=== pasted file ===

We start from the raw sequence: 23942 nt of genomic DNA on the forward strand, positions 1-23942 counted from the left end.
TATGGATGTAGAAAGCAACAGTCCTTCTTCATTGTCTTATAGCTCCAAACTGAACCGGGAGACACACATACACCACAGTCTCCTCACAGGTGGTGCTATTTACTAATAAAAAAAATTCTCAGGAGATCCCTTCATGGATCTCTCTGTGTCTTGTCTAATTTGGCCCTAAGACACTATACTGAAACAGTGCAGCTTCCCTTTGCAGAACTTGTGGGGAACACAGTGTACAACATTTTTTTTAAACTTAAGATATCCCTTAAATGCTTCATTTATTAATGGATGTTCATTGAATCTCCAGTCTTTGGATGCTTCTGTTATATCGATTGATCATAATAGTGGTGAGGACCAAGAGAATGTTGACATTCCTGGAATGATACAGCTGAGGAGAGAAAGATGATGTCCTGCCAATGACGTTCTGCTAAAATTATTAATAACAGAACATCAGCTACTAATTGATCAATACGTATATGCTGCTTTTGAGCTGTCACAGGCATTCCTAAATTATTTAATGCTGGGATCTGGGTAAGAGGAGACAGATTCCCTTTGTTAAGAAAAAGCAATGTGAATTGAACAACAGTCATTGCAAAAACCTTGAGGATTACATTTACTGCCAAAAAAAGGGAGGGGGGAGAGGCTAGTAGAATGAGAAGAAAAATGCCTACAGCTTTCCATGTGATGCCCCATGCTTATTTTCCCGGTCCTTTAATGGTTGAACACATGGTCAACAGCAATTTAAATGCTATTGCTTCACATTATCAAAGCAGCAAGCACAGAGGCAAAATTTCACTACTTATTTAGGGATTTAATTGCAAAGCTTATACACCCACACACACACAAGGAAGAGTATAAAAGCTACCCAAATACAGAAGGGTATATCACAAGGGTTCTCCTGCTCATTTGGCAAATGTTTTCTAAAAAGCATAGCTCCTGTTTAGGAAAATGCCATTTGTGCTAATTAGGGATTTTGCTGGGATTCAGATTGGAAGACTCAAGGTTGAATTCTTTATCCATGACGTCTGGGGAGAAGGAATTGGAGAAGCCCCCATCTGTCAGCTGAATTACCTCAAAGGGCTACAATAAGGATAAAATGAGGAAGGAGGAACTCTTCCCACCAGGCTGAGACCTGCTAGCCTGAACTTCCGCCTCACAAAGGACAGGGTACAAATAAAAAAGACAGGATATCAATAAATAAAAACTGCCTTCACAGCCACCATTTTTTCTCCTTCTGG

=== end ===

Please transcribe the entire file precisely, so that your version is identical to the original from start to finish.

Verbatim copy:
We start from the raw sequence: 23942 nt of genomic DNA on the forward strand, positions 1-23942 counted from the left end.
TATGGATGTAGAAAGCAACAGTCCTTCTTCATTGTCTTATAGCTCCAAACTGAACCGGGAGACACACATACACCACAGTCTCCTCACAGGTGGTGCTATTTACTAATAAAAAAAATTCTCAGGAGATCCCTTCATGGATCTCTCTGTGTCTTGTCTAATTTGGCCCTAAGACACTATACTGAAACAGTGCAGCTTCCCTTTGCAGAACTTGTGGGGAACACAGTGTACAACATTTTTTTTAAACTTAAGATATCCCTTAAATGCTTCATTTATTAATGGATGTTCATTGAATCTCCAGTCTTTGGATGCTTCTGTTATATCGATTGATCATAATAGTGGTGAGGACCAAGAGAATGTTGACATTCCTGGAATGATACAGCTGAGGAGAGAAAGATGATGTCCTGCCAATGACGTTCTGCTAAAATTATTAATAACAGAACATCAGCTACTAATTGATCAATACGTATATGCTGCTTTTGAGCTGTCACAGGCATTCCTAAATTATTTAATGCTGGGATCTGGGTAAGAGGAGACAGATTCCCTTTGTTAAGAAAAAGCAATGTGAATTGAACAACAGTCATTGCAAAAACCTTGAGGATTACATTTACTGCCAAAAAAAGGGAGGGGGGAGAGGCTAGTAGAATGAGAAGAAAAATGCCTACAGCTTTCCATGTGATGCCCCATGCTTATTTTCCCGGTCCTTTAATGGTTGAACACATGGTCAACAGCAATTTAAATGCTATTGCTTCACATTATCAAAGCAGCAAGCACAGAGGCAAAATTTCACTACTTATTTAGGGATTTAATTGCAAAGCTTATACACCCACACACACACAAGGAAGAGTATAAAAGCTACCCAAATACAGAAGGGTATATCACAAGGGTTCTCCTGCTCATTTGGCAAATGTTTTCTAAAAAGCATAGCTCCTGTTTAGGAAAATGCCATTTGTGCTAATTAGGGATTTTGCTGGGATTCAGATTGGAAGACTCAAGGTTGAATTCTTTATCCATGACGTCTGGGGAGAAGGAATTGGAGAAGCCCCCATCTGTCAGCTGAATTACCTCAAAGGGCTACAATAAGGATAAAATGAGGAAGGAGGAACTCTTCCCACCAGGCTGAGACCTGCTAGCCTGAACTTCCGCCTCACAAAGGACAGGGTACAAATAAAAAAGACAGGATATCAATAAATAAAAACTGCCTTCACAGCCACCATTTTTTCTCCTTCTGG